For Jacobena Mills, national events manager, Printing Industries Association of Australia (PIAA) the introduction to the print industry coincided with a crash course on politics.
Born in Wellington, and previously living in London, Mills' first event for the association was Print2Parliament, the most prestigious of the year, and a first for the industry.
In her words, “I am from New Zealand, have lived in London, and was not familiar with the political system or government of Australia. It was the craziest thing I could have done, a crash course on politics combined with event planning on steroids, it does not get any more official than Parliament.
“There are the procedural things like security checks, and what’s involved to walk into Parliament, then the challenge of dealing with MPs and Senators, making sure our members were across what happens for the event.
“It was a lot of pressure, but I am happy with the result.”
By all measures the event was a success, well attended by industry and politicians, with multiple politicians attending, including Wayne Swan MP, who gave an address, Senator Pauline Hanson, Tony Burke MP, Senator Eric Abetz, Senator David Leyonhjelm and Michael Sukkar MP, who also presented on the night.
Mills has prior experience in events planning, working with her grandmother’s company in organising the Wellington House and Home exhibition throughout University.
She explains, “Exhibition planning and sales is where I had started, and I am now picking that up again.”
Beyond event planning, Mills has multiple talents, and prior to working with the PIAA was living in London working for Sony Music as an artist developer.
A singer/songwriter who can play the guitar and is learning piano, Mills says the job involved writing songs for artists on the label, on their brand style under a package the label would put together for them.
Mills says, “I do not know how I am able to songwrite but somehow I can do it without thinking. I wrote for a few of their artists: Little Mix, The Vamps, Jessie J, Fleur East, but the songs do not often get released.
“They cut a demo, and take it as their own, and you get paid for it.”
Coming from music to print, Mills says she grew a deeper appreciation for the process of print, the diversity of the industry, and the amount of work it takes to get from A to B with the products.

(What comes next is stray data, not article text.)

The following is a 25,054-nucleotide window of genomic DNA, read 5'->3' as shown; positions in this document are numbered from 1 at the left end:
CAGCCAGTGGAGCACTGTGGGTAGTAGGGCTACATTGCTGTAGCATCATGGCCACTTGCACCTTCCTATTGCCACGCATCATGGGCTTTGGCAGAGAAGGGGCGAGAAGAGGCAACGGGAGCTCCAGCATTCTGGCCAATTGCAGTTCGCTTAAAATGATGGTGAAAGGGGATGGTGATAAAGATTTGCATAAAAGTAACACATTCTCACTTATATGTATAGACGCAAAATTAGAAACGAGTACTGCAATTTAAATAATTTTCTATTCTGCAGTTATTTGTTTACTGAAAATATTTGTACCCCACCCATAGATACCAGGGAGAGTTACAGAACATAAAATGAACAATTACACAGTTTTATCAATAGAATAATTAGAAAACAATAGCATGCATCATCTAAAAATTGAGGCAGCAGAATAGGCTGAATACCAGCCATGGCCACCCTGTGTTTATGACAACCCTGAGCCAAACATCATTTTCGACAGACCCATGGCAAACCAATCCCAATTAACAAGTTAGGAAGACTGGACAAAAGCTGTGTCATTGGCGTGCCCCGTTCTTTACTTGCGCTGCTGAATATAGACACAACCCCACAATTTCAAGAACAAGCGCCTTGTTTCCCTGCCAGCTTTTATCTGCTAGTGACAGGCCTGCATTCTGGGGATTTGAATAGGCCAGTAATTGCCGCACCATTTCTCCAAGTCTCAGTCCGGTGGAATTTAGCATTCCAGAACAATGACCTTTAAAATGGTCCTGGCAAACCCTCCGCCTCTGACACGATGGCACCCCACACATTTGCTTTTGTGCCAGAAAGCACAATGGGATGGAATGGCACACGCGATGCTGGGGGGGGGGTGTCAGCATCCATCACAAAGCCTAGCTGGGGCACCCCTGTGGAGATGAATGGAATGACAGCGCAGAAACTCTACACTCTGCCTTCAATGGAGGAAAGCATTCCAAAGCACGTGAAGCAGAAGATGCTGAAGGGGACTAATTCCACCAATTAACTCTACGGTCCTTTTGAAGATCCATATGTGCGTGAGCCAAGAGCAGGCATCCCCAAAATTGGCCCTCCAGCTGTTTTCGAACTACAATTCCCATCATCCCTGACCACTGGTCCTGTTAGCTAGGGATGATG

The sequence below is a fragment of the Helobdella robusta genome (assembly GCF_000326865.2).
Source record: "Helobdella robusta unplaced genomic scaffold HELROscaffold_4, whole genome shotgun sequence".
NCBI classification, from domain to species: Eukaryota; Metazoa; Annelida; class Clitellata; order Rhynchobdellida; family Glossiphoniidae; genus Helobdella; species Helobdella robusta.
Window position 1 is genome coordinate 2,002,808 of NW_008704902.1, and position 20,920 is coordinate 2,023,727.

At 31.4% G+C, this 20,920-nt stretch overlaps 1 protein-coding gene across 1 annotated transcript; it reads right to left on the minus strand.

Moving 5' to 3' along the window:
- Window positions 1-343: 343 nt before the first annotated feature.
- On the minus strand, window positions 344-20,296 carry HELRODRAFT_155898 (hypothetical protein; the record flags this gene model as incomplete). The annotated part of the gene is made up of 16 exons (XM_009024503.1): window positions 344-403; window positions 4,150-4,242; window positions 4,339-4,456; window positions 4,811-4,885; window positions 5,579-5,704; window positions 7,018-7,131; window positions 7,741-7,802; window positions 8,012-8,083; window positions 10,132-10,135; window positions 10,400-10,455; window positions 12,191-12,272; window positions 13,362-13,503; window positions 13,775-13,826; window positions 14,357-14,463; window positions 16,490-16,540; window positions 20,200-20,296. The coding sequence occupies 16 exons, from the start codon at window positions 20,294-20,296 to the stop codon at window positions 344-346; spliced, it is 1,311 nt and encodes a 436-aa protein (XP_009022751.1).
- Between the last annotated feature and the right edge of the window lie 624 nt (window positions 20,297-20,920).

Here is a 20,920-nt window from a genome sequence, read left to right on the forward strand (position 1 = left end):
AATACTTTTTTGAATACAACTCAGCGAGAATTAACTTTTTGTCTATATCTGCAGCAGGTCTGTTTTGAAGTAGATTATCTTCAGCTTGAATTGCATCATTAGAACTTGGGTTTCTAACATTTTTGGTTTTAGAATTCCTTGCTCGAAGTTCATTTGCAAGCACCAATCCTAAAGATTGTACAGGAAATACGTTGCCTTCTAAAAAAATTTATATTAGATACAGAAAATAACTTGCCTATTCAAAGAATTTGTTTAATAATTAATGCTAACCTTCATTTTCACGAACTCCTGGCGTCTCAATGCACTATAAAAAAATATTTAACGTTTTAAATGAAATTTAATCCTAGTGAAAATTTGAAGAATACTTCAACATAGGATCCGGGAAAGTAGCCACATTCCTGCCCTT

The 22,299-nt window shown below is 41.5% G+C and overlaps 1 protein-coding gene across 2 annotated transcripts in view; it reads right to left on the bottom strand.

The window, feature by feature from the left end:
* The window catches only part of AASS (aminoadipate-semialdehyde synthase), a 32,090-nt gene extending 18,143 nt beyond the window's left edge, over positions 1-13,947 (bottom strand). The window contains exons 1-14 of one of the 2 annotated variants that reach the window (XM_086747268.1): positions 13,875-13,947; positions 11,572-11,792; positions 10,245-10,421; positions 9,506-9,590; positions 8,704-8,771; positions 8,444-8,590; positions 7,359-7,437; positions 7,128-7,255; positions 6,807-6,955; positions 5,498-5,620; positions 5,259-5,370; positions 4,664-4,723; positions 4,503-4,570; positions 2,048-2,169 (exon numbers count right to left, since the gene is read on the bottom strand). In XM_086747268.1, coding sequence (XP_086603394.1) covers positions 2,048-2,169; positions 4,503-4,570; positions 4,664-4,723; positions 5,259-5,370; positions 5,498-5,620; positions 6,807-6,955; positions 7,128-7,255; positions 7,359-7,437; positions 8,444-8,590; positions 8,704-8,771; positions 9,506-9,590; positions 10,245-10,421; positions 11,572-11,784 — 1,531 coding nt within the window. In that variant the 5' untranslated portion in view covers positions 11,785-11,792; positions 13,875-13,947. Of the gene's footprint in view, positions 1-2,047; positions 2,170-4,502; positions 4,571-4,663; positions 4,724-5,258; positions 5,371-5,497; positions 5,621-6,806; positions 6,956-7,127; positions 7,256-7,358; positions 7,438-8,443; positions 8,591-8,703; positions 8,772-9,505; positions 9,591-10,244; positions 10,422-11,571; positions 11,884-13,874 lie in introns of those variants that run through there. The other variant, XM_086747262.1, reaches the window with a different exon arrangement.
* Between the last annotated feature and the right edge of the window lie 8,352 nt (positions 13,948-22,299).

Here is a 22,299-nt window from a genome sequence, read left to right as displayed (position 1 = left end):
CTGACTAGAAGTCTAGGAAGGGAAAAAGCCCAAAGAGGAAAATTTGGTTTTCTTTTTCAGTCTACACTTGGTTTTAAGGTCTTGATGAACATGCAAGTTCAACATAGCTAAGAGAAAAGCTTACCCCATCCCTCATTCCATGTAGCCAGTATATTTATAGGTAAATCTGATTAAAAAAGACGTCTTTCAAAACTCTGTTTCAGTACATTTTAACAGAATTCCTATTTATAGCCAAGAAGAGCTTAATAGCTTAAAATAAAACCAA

Geeking out, she shares, “I am a bit of a nerd for stationery and nice finishing. The more I got involved in print, the more it enticed me.
“Learning all the terms, and the techniques, and the way they are all applied amazed me. You do not realise how much work goes into something, and how many people it takes behind the scenes to get things functioning.
“There are so many moving parts to the printed piece that comes in front of you.”
As a woman in a traditionally male-dominated industry, Mills says there are some unique challenges.
She explains, “The print industry itself goes back a very long time, and a lot of it has been run by men. A lot of that still carries through till today.
“With any job or industry dominated by men, it is about being taken seriously, having your ideas heard, being seen and respected as an equal.
“I am lucky to have the opportunity to be in a place where my ideas are respected and heard, and we can work together to push the print industry forward.
“The print industry is extremely collaborative, which is similar to my work in the music industry.
“As a woman, for me the challenge is getting into the mind of a man or our members and finding out what they want, identifying the needs of a different demographic.
“I am immersing myself in the print industry, and our members, finding out what they like, what they want, and turning that back into something they would benefit from."
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